The Tax Man Cometh
The tax deadline is just around the corner. Most of us have already filed for 2019, but if you own a small business and haven’t filed yet or need some tips to get ahead of your filing for 2020, read on.
What You Need to Know
Although there have been some significant changes in the past several years, there have been no major changes to the small business tax code. Whether you own a small business or a giant corporation, all businesses in the United States have to file annual income tax returns (the only exception to this are partnerships, which file something called an information return).
Keep This in Mind
-You still need to file your 2019 taxes by April 15, 2020. However, if you owe taxes to the IRS you have until July 15 (90 days) to pay.
-If you are the sole proprietor of your business, in a partnership, or an S Corporation shareholder, you may have to pay quarterly estimated taxes. Not sure if you owe estimated taxes? The IRS website provides you with all the information you need to make that determination.
-Most small business owners pay self-employment tax. This tax is on your net earnings from self-employment and goes toward your Social Security and Medicare obligations.
-If you sell internationally, you need to educate yourself on international taxation and regulations. Working directly with a qualified tax professional ensures that you’re filing appropriately and being taxed at the correct rate.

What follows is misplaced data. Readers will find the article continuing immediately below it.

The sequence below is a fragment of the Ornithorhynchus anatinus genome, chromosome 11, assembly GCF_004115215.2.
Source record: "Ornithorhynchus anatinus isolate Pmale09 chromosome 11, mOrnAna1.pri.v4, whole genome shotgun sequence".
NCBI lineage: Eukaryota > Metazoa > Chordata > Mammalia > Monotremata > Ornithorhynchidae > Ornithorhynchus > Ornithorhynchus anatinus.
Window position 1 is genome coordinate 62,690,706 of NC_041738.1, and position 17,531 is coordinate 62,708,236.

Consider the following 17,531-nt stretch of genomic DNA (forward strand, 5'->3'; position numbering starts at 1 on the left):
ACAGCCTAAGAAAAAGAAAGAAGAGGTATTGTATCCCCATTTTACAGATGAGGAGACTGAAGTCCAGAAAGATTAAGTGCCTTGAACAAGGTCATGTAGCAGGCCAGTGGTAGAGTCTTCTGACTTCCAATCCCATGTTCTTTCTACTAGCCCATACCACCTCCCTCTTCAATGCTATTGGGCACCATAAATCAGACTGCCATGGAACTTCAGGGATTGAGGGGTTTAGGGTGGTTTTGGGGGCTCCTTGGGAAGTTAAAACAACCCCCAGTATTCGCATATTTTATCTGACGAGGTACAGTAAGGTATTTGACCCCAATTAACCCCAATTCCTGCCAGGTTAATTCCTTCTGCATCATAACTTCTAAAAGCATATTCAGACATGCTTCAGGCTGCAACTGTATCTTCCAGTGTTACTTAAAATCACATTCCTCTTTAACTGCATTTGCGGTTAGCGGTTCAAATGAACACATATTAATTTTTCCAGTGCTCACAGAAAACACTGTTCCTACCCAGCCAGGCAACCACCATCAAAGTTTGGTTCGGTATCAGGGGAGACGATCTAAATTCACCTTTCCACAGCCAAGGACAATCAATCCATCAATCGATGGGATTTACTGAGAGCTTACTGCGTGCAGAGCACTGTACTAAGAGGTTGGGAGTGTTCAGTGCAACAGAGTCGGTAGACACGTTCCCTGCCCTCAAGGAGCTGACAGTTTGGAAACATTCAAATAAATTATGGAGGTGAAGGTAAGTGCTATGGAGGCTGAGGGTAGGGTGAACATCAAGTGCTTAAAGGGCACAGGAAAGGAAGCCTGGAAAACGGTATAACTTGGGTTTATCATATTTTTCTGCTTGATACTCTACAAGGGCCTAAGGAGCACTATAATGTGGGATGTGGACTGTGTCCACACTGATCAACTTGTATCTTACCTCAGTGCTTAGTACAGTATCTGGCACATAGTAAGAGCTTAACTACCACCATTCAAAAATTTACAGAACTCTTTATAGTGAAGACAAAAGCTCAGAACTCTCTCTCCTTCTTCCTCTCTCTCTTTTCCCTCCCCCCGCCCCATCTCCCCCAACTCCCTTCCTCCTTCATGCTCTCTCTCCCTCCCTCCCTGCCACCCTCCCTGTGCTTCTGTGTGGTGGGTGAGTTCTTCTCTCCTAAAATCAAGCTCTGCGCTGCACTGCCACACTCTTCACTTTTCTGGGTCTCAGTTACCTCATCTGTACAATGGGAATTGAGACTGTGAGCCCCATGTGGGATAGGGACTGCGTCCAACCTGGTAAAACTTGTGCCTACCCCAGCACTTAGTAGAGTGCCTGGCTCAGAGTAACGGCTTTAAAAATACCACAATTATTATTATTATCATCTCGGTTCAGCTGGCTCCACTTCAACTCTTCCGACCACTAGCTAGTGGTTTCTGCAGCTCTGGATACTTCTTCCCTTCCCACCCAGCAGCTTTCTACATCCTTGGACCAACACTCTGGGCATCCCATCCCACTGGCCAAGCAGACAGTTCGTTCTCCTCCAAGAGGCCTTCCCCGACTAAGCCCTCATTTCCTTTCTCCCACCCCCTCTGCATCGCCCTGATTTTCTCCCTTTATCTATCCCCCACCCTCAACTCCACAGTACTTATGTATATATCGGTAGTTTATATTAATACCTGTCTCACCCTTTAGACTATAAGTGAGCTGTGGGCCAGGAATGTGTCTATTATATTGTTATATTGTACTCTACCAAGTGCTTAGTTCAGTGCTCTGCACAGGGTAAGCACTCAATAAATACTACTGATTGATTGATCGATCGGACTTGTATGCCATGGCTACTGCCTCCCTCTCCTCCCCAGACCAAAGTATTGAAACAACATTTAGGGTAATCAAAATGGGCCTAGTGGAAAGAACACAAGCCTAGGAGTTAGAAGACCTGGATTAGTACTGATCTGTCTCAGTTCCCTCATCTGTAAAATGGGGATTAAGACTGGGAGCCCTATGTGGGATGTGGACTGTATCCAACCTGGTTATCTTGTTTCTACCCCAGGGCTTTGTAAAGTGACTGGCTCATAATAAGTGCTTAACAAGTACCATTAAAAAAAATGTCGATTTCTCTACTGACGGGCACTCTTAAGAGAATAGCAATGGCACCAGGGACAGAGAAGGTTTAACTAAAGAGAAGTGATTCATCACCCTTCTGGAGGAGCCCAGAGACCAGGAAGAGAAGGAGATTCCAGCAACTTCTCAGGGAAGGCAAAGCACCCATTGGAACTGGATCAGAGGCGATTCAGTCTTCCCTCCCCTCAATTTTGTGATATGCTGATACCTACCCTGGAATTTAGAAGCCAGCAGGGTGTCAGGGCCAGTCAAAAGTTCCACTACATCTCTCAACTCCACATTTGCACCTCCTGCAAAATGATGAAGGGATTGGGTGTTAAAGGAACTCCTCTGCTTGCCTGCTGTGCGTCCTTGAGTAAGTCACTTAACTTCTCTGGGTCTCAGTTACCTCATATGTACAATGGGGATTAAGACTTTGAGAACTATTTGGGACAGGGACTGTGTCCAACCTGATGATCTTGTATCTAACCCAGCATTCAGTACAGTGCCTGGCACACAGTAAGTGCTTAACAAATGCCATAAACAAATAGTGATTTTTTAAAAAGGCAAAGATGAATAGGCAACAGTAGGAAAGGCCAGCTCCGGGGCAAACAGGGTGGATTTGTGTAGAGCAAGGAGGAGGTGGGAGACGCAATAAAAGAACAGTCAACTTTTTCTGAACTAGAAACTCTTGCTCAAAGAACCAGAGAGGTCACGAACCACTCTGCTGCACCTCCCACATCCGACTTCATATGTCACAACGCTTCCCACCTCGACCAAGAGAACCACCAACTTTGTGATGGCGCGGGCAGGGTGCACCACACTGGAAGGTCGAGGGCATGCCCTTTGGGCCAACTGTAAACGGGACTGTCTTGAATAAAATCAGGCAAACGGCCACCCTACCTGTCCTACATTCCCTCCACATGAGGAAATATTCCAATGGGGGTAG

-SALT Cap: As of 2019, you can only deduct up to $10,000 in state and local property and income taxes. Another change in 2019 was a significant (20%) deduction for pass-through and corporate businesses. There are limitations on service-based businesses like law and accounting firms that make more than $315,000 per year ($157,500 if single).
-C corporations receive a lower tax rate from 35% to 21%.
-The first-year bonus depreciation deduction is 100%. This means that businesses that make eligible equipment and property purchases can deduct the amount of the purchase price up front in full as opposed to deducting a portion of the expense each year.
Also to Keep in Mind
-Plan your taxes throughout the year.
-Stay informed of tax law changes.
-Never make assumptions about the taxes your business may owe. Consult your tax professional with any questions, concerns, or to explain tax codes and laws.
-S-corps were required to file their business taxes by March 15.
-Quarterly estimated tax deadlines are due April 15, June 15, September 15, and January 15.
What Can You Claim?
Rent. If you rent or lease your office space the amount is 100% deductible.
Home Office Expenses. This applies if there is a dedicated workspace in your home that is SOLELY used for your business.
Transportation. You can deduct operating costs for your vehicle if used for business purposes or take the simple deduction for mileage ($.58/mile for 2019).
Advertising. Materials such as business cards, fliers, and digital marketing costs are all deductible.
Utilities. You can deduct expenses for heat, internet use, landlines, electricity, and water.
Business Travel. This includes flights, lodging, ground transportation (taxis, Uber, Lyft, and public transportation), meals, and the cost of essential business related materials (for example, the cost of using a business facility’s electronic equipment, printing, copying, workspace, etc.)
Employee Expenses. Salaries, retirement funds, and educational offerings are all deductible expenses.
Need to know more but not sure where to go? Try the resources below for the most accurate and up to date tax information.
SBA – US Small Business Administration